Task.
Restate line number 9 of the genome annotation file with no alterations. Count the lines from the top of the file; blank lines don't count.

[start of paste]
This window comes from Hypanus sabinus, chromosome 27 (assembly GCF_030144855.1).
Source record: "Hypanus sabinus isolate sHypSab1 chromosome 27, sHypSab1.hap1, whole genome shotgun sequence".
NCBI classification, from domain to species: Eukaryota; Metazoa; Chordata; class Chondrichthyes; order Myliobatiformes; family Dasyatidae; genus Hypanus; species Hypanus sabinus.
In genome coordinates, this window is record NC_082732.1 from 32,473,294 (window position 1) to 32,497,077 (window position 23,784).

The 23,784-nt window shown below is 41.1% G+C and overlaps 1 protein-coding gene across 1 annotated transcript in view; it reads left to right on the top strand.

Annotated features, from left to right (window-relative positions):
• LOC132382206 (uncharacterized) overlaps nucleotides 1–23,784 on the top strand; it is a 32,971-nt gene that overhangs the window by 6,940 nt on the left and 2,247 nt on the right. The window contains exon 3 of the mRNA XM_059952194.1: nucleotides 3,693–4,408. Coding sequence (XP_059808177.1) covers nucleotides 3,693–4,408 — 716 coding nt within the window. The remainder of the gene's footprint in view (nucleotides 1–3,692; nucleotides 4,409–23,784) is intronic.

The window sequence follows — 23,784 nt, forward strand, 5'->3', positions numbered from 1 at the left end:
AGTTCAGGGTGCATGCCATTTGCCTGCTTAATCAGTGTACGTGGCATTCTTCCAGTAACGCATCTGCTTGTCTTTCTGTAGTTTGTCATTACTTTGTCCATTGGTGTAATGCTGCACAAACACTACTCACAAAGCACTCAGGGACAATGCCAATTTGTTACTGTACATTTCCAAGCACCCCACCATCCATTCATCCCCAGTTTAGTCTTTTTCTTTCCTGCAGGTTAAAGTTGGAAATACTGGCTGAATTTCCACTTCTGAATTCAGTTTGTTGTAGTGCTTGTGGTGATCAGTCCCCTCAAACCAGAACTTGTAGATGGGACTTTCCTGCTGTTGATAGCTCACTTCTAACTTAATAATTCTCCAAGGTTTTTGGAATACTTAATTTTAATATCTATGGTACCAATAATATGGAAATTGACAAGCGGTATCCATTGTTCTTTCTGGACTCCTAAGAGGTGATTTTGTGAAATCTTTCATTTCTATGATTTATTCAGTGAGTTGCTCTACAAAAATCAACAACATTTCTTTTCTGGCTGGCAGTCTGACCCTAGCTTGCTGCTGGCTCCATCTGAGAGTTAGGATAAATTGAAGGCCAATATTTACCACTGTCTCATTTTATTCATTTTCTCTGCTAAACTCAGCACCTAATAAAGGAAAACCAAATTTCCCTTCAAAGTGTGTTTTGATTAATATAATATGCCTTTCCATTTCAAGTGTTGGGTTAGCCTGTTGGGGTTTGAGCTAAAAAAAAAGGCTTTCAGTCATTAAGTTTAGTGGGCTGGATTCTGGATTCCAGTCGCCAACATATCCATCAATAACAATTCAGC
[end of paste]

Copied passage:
AGTTCAGGGTGCATGCCATTTGCCTGCTTAATCAGTGTACGTGGCATTCTTCCAGTAACGCATCTGCTTGTCTTTCTGTAGTTTGTCATTACTTTGTCCATTGGTGTAATGCTGCACAAACACTACTCACAAAGCACTCAGGGACAATGCCAATTTGTTACTGTACATTTCCAAGCACCCCACCATCCATTCATCCCCAGTTTAGTCTTTTTCTTTCCTGCAGGTTAAAGTTGGAAATACTGGCTGAATTTCCACTTCTGAATTCAGTTTGTTGTAGTGCTTGTGGTGATCAGTCCCCTCAAACCAGAACTTGTAGATGGGACTTTCCTGCTGTTGATAGCTCACTTCTAACTTAATAATTCTCCAAGGTTTTTGGAATACTTAATTTTAATATCTATGGTACCAATAATATGGAAATTGACAAGCGGTATCCATTGTTCTTTCTGGACTCCTAAGAGGTGATTTTGTGAAATCTTTCATTTCTATGATTTATTCAGTGAGTTGCTCTACAAAAATCAACAACATTTCTTTTCTGGCTGGCAGTCTGACCCTAGCTTGCTGCTGGCTCCATCTGAGAGTTAGGATAAATTGAAGGCCAATATTTACCACTGTCTCATTTTATTCATTTTCTCTGCTAAACTCAGCACCTAATAAAGGAAAACCAAATTTCCCTTCAAAGTGTGTTTTGATTAATATAATATGCCTTTCCATTTCAAGTGTTGGGTTAGCCTGTTGGGGTTTGAGCTAAAAAAAAAGGCTTTCAGTCATTAAGTTTAGTGGGCTGGATTCTGGATTCCAGTCGCCAACATATCCATCAATAACAATTCAGC